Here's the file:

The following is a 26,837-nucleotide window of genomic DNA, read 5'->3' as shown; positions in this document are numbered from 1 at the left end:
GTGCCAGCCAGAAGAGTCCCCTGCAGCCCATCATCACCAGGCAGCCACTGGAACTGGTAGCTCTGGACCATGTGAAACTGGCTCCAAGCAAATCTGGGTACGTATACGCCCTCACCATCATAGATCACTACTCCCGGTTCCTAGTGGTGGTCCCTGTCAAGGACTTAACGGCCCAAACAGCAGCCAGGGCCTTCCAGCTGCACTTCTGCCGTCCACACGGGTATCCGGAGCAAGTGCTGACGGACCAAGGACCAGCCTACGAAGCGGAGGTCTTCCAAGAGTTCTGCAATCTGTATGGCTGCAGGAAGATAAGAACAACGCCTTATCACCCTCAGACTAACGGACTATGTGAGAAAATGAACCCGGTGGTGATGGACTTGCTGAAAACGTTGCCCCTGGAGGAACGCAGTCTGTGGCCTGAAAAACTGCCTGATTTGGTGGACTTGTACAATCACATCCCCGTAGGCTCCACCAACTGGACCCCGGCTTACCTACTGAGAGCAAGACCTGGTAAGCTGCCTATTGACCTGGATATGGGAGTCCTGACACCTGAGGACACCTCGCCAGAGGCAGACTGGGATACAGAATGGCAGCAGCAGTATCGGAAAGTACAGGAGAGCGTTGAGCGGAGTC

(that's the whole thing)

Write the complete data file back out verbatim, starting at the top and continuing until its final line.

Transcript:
The following is a 26,837-nucleotide window of genomic DNA, read 5'->3' as shown; positions in this document are numbered from 1 at the left end:
GTGCCAGCCAGAAGAGTCCCCTGCAGCCCATCATCACCAGGCAGCCACTGGAACTGGTAGCTCTGGACCATGTGAAACTGGCTCCAAGCAAATCTGGGTACGTATACGCCCTCACCATCATAGATCACTACTCCCGGTTCCTAGTGGTGGTCCCTGTCAAGGACTTAACGGCCCAAACAGCAGCCAGGGCCTTCCAGCTGCACTTCTGCCGTCCACACGGGTATCCGGAGCAAGTGCTGACGGACCAAGGACCAGCCTACGAAGCGGAGGTCTTCCAAGAGTTCTGCAATCTGTATGGCTGCAGGAAGATAAGAACAACGCCTTATCACCCTCAGACTAACGGACTATGTGAGAAAATGAACCCGGTGGTGATGGACTTGCTGAAAACGTTGCCCCTGGAGGAACGCAGTCTGTGGCCTGAAAAACTGCCTGATTTGGTGGACTTGTACAATCACATCCCCGTAGGCTCCACCAACTGGACCCCGGCTTACCTACTGAGAGCAAGACCTGGTAAGCTGCCTATTGACCTGGATATGGGAGTCCTGACACCTGAGGACACCTCGCCAGAGGCAGACTGGGATACAGAATGGCAGCAGCAGTATCGGAAAGTACAGGAGAGCGTTGAGCGGAGTC